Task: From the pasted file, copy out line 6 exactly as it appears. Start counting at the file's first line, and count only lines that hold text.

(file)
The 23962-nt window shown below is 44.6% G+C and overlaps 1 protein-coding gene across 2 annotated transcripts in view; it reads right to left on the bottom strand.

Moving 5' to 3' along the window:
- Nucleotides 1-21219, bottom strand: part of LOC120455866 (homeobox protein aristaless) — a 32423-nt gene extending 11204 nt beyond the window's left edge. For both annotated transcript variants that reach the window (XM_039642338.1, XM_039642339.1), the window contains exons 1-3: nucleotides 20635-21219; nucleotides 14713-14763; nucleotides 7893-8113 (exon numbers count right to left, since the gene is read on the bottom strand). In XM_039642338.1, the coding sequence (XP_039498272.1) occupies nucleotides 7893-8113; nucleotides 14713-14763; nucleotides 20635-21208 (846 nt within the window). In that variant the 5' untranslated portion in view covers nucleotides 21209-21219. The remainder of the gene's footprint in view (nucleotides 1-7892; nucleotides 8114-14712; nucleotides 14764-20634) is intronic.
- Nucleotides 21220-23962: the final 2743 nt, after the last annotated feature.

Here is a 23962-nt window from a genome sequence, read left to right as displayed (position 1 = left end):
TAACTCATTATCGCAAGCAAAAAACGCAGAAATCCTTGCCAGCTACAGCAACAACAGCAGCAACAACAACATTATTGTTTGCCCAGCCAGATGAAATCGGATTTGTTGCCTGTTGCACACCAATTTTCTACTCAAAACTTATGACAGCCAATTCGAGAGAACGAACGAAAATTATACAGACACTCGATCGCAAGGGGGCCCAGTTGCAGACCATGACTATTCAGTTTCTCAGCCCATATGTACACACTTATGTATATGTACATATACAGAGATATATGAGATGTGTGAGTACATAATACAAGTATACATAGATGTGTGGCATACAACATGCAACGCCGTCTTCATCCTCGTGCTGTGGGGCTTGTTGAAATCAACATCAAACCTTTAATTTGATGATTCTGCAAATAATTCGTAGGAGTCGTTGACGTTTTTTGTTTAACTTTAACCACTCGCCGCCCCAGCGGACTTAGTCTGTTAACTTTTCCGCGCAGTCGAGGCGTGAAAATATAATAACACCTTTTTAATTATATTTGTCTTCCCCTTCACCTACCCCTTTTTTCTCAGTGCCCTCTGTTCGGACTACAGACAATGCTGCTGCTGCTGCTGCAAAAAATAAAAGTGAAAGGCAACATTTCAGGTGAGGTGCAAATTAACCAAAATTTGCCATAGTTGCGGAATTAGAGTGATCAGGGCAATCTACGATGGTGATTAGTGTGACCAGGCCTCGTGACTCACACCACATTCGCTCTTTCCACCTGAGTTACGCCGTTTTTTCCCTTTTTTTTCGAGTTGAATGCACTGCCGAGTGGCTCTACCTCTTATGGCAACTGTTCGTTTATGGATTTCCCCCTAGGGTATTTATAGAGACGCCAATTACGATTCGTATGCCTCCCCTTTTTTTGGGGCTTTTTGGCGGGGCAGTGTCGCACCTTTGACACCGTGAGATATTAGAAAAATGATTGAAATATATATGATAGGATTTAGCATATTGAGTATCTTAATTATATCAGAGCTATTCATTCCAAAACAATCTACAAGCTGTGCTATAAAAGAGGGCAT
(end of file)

TAACTCATTATCGCAAGCAAAAAACGCAGAAATCCTTGCCAGCTACAGCAACAACAGCAGCAACAACAACATTATTGTTTGCCCAGCCAGATGAAATCGGATTTGTTGCCTGTTGCACACCAATTTTCTACTCAAAACTTATGACAGCCAATTCGAGAGAACGAACGAAAATTATACAGACACTCGATCGCAAGGGGGCCCAGTTGCAGACCATGACTATTCAGTTTCTCAGCCCATATGTACACACTTATGTATATGTACATATACAGAGATATATGAGATGTGTGAGTACATAATACAAGTATACATAGATGTGTGGCATACAACATGCAACGCCGTCTTCATCCTCGTGCTGTGGGGCTTGTTGAAATCAACATCAAACCTTTAATTTGATGATTCTGCAAATAATTCGTAGGAGTCGTTGACGTTTTTTGTTTAACTTTAACCACTCGCCGCCCCAGCGGACTTAGTCTGTTAACTTTTCCGCGCAGTCGAGGCGTGAAAATATAATAACACCTTTTTAATTATATTTGTCTTCCCCTTCACCTACCCCTTTTTTCTCAGTGCCCTCTGTTCGGACTACAGACAATGCTGCTGCTGCTGCTGCAAAAAATAAAAGTGAAAGGCAACATTTCAGGTGAGGTGCAAATTAACCAAAATTTGCCATAGTTGCGGAATTAGAGTGATCAGGGCAATCTACGATGGTGATTAGTGTGACCAGGCCTCGTGACTCACACCACATTCGCTCTTTCCACCTGAGTTACGCCGTTTTTTCCCTTTTTTTTCGAGTTGAATGCACTGCCGAGTGGCTCTACCTCTTATGGCAACTGTTCGTTTATGGATTTCCCCCTAGGGTATTTATAGAGACGCCAATTACGATTCGTATGCCTCCCCTTTTTTTGGGGCTTTTTGGCGGGGCAGTGTCGCACCTTTGACACCGTGAGATATTAGAAAAATGATTGAAATATATATGATAGGATTTAGCATATTGAGTATCTTAATTATATCAGAGCTATTCATTCCAAAACAATCTACAAGCTGTGCTATAAAAGAGGGCAT